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Natural gas prices fell by more than 16 percent last week, settling on Friday at $3.63 per 1000 cubic feet, the lowest close since September 2002.  As the US economy contracts, the demand for natural gas has been dropping. Nearly 60 percent of US natural gas consumption is for industrial purposes or the generation of electricity. The EIA estimates that US industrial use of natural gas will be down by 5 percent this year and demand for electricity is at its lowest level since April 2006. US stores of natural gas rose by 3 billion cubic feet the week before last and now total 1.65 trillion, 20 percent above the five year average.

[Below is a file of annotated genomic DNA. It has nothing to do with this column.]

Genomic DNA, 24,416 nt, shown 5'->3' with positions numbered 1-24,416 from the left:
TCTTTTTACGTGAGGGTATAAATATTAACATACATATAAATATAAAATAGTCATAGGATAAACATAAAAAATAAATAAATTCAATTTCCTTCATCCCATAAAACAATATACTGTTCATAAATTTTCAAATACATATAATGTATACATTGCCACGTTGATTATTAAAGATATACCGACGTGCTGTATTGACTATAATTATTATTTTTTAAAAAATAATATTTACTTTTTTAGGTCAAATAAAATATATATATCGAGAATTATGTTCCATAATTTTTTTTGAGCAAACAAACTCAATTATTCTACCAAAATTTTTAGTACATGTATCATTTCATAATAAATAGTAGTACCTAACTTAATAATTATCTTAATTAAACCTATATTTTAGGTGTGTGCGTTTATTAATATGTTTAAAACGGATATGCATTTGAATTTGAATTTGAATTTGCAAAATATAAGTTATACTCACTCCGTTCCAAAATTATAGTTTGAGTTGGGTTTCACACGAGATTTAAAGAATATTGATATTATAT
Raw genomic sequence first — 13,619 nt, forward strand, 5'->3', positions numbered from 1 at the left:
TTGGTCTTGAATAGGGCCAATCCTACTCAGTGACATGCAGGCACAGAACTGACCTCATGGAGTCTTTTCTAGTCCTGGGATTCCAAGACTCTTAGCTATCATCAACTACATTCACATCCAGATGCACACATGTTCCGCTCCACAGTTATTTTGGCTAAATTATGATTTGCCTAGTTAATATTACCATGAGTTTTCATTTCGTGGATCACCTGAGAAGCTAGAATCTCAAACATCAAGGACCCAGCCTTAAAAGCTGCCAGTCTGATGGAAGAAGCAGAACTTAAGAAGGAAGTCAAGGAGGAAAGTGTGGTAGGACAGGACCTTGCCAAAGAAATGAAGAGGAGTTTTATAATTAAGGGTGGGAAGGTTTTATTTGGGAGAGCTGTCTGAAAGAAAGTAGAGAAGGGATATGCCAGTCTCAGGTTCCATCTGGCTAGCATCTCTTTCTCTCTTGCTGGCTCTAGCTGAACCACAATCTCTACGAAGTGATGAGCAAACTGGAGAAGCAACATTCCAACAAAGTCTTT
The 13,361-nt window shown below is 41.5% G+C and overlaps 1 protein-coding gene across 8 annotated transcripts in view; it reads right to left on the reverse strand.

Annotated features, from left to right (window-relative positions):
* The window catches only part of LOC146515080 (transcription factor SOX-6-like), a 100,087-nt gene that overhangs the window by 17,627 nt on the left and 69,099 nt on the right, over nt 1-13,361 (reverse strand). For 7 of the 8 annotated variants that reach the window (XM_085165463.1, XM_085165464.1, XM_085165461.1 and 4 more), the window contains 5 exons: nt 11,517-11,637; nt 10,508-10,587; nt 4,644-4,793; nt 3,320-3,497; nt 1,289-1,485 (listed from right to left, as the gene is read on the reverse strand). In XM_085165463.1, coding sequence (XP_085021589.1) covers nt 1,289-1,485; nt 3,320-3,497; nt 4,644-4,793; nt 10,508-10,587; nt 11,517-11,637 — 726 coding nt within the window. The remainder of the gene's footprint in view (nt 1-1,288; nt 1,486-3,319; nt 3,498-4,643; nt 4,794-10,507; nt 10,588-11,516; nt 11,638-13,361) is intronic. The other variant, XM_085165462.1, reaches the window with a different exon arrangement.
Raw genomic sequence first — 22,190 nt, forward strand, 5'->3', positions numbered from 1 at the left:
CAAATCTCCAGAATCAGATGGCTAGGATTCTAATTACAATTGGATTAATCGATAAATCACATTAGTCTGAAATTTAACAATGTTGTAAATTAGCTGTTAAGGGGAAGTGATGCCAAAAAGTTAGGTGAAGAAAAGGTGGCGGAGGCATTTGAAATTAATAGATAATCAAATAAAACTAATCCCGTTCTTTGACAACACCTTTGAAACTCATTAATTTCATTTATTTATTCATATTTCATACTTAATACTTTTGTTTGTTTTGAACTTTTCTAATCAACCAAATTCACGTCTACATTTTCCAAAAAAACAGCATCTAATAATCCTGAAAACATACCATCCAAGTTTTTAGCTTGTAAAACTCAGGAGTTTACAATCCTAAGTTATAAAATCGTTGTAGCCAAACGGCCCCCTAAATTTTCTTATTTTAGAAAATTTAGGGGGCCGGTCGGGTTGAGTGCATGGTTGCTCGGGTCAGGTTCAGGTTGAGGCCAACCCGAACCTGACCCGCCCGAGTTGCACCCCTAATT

Drilling for more gas is falling rapidly. Last week the Baker-Hughes natural gas rig count fell to 810 rigs, down 50 percent from a high of 1,606 last September. Despite the rapid drop in drilling, US gas production is expected to be up in the first quarter and then slide later in the year. The production of gas from shale fields has dramatically increased US reserves. Some of the new fields and exploitation techniques have proven to be very productive; many of the new wells produce more gas faster, thereby offsetting the effects of reduced drilling.

The US gas glut is likely to be felt around the world in the form of lower prices for LNG. Japan reported last week that its LNG imports were down by 9.5 percent year over year in February. Last week Barclays Capital reported that its technical analysts expect that prices will continue to fall to around $3 per million BTUs, putting further pressure on drillers to cut back production.